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Publication numberUS2796026 A
Publication typeGrant
Publication dateJun 18, 1957
Filing dateJan 31, 1955
Priority dateJan 31, 1955
Publication numberUS 2796026 A, US 2796026A, US-A-2796026, US2796026 A, US2796026A
InventorsHooker Jr Charles L
Original AssigneeHooker Jr Charles L
Export CitationBiBTeX, EndNote, RefMan
External Links: USPTO, USPTO Assignment, Espacenet
Electro-magnetic pump
US 2796026 A
Abstract  available in
Images(2)
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Claims  available in
Description  (OCR text may contain errors)

June 18, 1957 c. 1.. HOOKER, JR 2,796,026

ELECTRO-MAGNETIC PUMP Filed Jan. 31, 1955 2 Sheets-Sheet l NVENTOR OVIKLlS 4,9 00% ,JA.

BY F 3,19%

ATTORNEYS United Sttes PatentO ELECTRO-MAGNETIC PUMP Charles L. Hooker, In, El Cajon, Calif.

Application January 31, 1955, Serial No. 484,916 4 Claims. (Cl. 103-53) This invention relates to well pumping apparatus and more particularly to fluid pumps of the electro-magnetic type utilizing a reciprocating piston.

An object of this invention is to provide a reciprocating pump of the electro-magnetic type in which high pumping pressures are developed to permit the pumping of fluids from well casings of relatively small diameter of great depths and which can be readily adapted by only slight modifications of pump fluids within a wide range of discharge pressures and flow rates.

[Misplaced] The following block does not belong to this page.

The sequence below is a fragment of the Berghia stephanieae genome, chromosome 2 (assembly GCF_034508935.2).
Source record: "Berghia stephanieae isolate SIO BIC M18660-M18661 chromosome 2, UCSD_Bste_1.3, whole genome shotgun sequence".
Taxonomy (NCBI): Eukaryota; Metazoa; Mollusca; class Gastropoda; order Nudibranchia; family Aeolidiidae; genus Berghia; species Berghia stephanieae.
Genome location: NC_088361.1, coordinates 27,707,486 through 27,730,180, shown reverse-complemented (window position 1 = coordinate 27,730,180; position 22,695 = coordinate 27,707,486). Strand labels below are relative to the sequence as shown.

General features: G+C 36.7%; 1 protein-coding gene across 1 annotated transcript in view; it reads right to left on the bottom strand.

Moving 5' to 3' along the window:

Another object of this invention is to provide an electro-magnetic pump which is simple, light, and durable in construction, compact in design, relatively inexpensive to manufacture, and capable of operating continuously in a highly efiicient manner, requires minimum maintenance, supervision, and repair and which may be readily combined as a stage pump with pumps of similar design.

Other objects and advantages of my invention in part will be obvious and in part pointed out hereinafter during the course of the following description.

My invention accordingly resides in the combination of elements, features of construction, and arrangements of parts, the scope of the application of all of which will be more fully set forth in the claims at the end of this specification.

For a more ready comprehension of my invention, reference is had to the' accompanying drawings, wherein:

Fig. 1 is a vertical sectional view of the invention with the operation parts at the upper position of the pump stroke.

Fig. 2 is an enlarged view of an upper portion of Fig. 1.

Fig. 2a is an enlarged view of the lower portion of Fig. 1 excluding approximately the portion shown in Fig. 2.

Fig. 3 is a sectional 'view taken substantially along line 3-3 of Fig. 2.

Fig. 4 illustrates diagrammatically an electrical operating circuit for the pump. V

. Like reference characters refer to like parts throughout the several views of the drawing. T